Aerospace parts distributor Incora — formerly known as Wesco Aircraft — announced June 1 that it has filed for Chapter 11 bankruptcy protection upon citing reduced demand for aircraft maintenance and ongoing litigation over the company’s efforts to restructure its debt.
Fort Worth, Texas-based Incora said the company has entered into an agreement that will provide it with more than $300 million in debtor-in-posession (DIP) financing, which Incora said will be used to fund operations throughout the process and position the company’s capital structure for long-term growth. That agreement is subject to approval by the U.S. Bankruptcy Court for the Southern District of Texas.
Fort Worth, Texas-based Incora is No. 20 on MDM’s 2023 Top Fastener Distributors List.
Formed through the March 2020 merger of Wesco Aircraft and Pattonair, Fort Worth, Texas-based Incora is a supplier of supply chain management services catering primarily to the aerospace and defense industries, along with industrial manufacturing, marine, pharmaceutical and more. That merger was completed just before the COVID-19 pandemic wiped out air travel in most of the world.
Even as air travel resumed, factors of supply chain disruption, high inflation and slower-than-expected industry rebound — particularly from China — led to Incora seeing its net profit fall from $204 million in 2019 to $65 million in 2021, according to court filings reviewed by Reuters.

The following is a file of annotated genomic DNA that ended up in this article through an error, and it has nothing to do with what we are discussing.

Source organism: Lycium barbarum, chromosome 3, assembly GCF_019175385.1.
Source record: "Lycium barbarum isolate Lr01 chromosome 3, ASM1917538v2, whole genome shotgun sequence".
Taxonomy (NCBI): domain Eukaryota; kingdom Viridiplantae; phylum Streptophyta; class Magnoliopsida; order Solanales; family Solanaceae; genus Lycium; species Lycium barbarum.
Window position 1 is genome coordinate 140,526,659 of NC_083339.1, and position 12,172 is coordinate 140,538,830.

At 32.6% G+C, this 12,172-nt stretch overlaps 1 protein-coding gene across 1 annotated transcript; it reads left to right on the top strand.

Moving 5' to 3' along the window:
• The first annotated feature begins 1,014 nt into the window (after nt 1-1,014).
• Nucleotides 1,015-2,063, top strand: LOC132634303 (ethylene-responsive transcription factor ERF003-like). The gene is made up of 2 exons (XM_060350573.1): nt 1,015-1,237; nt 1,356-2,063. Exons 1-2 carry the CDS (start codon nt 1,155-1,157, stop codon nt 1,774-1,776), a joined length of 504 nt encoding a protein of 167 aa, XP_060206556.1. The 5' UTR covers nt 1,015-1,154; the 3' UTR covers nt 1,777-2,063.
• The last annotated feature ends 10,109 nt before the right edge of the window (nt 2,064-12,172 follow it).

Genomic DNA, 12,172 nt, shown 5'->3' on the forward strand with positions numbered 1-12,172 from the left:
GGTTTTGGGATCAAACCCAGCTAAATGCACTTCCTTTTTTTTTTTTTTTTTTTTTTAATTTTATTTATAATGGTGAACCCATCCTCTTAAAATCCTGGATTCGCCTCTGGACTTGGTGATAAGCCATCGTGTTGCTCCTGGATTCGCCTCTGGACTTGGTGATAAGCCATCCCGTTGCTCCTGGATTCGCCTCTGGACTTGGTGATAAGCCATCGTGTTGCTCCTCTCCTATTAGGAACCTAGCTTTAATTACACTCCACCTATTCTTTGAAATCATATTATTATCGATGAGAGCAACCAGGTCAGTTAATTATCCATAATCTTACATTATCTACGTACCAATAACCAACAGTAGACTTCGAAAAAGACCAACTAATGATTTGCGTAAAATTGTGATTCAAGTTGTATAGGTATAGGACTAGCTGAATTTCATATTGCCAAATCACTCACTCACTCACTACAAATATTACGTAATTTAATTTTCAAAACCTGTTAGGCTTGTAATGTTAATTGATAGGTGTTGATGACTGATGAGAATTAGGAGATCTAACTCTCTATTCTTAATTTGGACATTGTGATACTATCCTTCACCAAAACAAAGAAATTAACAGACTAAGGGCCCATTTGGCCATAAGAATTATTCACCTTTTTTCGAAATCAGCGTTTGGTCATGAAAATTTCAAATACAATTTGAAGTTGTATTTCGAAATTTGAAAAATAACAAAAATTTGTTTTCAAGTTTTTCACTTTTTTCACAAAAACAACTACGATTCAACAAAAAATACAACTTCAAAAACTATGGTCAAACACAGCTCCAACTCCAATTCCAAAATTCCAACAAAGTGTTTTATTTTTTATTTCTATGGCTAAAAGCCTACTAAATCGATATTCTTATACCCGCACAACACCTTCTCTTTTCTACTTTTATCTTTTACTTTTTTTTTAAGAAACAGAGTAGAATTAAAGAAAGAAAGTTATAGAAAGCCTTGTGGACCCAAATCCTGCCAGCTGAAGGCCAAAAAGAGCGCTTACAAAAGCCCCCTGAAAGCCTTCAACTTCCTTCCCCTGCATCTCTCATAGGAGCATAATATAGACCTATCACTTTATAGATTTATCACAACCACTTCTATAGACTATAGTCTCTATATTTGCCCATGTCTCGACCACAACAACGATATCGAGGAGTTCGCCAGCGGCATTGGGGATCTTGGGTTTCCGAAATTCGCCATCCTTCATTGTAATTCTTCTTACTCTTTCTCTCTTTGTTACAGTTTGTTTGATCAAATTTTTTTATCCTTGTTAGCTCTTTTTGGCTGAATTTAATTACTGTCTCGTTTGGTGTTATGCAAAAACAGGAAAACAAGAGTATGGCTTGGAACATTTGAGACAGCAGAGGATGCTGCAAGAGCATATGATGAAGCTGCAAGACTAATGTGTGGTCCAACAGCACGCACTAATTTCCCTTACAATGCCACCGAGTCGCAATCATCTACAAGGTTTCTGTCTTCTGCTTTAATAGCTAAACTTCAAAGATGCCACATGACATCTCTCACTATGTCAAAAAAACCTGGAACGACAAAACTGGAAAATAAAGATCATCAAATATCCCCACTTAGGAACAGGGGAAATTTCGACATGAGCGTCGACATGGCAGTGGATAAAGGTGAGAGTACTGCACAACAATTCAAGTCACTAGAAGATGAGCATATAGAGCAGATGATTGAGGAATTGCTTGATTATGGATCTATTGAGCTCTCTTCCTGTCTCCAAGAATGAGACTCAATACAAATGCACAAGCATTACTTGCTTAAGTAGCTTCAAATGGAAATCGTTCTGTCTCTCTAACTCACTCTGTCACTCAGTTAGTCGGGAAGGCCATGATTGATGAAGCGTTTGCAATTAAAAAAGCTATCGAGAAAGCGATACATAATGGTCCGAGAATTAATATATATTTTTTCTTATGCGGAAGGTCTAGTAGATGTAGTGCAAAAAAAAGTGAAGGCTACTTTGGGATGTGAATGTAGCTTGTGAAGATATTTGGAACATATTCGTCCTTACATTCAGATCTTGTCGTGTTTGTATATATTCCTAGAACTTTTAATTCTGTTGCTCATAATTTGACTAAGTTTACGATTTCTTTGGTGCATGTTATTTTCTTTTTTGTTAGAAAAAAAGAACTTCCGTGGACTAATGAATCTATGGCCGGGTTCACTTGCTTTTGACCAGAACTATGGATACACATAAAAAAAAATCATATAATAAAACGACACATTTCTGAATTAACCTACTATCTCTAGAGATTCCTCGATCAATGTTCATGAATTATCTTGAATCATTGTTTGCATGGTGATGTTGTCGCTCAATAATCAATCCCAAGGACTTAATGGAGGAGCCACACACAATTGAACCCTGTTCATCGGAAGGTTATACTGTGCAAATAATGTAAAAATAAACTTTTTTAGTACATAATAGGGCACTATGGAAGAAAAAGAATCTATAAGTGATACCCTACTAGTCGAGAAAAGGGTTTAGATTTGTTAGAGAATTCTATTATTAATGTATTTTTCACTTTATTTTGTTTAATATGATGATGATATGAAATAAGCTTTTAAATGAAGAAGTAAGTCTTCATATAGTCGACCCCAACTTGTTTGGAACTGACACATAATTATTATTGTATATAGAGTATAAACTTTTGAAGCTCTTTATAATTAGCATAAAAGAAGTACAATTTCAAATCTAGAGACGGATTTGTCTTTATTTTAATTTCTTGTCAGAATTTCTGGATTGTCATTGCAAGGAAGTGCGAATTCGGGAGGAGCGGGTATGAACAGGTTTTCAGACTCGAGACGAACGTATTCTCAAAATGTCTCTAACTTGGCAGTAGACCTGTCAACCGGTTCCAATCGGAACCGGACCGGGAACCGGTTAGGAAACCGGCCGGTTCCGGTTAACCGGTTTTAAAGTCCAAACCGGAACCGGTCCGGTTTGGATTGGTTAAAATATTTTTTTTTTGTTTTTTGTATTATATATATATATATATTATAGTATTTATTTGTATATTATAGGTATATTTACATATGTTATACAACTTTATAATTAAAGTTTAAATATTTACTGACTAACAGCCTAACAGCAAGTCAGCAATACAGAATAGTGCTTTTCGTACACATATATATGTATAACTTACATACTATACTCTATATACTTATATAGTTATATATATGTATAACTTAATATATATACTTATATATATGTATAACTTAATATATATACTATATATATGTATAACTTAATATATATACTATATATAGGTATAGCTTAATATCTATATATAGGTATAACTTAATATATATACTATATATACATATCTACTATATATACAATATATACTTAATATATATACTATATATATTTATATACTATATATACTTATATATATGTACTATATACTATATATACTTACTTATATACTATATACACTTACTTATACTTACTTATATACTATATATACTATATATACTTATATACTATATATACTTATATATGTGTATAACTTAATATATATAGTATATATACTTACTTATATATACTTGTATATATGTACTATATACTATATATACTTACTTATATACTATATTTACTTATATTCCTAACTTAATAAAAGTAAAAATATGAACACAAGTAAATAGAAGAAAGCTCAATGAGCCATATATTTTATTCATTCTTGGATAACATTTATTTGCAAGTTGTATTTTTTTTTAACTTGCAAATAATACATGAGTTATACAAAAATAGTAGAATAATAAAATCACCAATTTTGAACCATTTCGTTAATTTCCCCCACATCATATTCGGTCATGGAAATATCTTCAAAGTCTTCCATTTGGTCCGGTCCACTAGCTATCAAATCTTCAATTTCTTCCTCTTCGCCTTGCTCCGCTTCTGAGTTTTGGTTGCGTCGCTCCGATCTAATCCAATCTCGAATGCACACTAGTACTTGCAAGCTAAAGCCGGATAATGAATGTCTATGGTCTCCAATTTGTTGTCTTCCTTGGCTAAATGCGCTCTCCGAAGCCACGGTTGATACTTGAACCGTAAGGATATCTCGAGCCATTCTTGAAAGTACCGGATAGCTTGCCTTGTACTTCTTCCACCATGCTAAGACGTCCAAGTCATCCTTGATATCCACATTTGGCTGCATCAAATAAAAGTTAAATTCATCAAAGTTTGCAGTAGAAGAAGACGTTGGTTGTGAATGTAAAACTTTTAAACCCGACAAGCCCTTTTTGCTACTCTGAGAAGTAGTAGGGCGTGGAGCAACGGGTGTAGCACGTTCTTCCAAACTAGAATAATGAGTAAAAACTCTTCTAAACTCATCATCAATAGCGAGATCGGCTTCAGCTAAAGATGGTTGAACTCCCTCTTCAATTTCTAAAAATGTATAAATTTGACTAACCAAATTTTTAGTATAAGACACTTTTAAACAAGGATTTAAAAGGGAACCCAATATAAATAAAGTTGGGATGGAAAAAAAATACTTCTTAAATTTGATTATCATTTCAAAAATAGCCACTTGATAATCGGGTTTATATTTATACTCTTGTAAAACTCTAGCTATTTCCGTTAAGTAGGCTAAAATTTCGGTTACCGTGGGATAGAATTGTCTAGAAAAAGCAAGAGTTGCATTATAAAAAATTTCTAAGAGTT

The company looked to avoid bankruptcy via out-of-court restructuring in 2022 that supplied Incora with $224 million in cash flow and extended most of its debt due dates, but as Reuters noted, it wasn’t enough to completely stabilize finances. It led to litigation from junior lenders.
Reuters report noted that Incora enters this bankruptcy filing with $3.14 billion in debt and that Chief Executive Officer David Coleal stated that the company looks to right-size that debt while meeting customer demand.
Citing court documents, Reuters noted that Incora will use some of the $300 DIP financing to pay critical suppliers, which charge about $87 million per month to provide the company with the aircraft parts, chemicals, supplies and services that it distributes.
“We expect that this decisive action will right-size our capital structure and allow us to confidently build and grow into the future,” Coleal said in a June 1 news release. “This path will enable Incora to continue operating its business from a place of strength, positioned to empower its customers to meet their critical business needs.”
On June 1, Bloomberg Law reported that Incora was awarded access to $110 million of DIP financing from Pacific Investment Management Co. and Silver Point Capital on an interim basis, with a U.S. Bankruptcy judge overruling objections from some Incora noteholders.
The company’s website states Incora has more than 60 locations nationwide, 7,000 suppliers, 8,400 customers and over 644,000 active SKUs in its inventory.
Incora opened its Fort Worth global corporate headquarters in May 2021. Its roots date back to Wesco Aircraft’s 1953 founding. Wesco Aircraft and Pattonair merged after Pattonair parent company Platinum Equity bought Wesco and merged the two companies.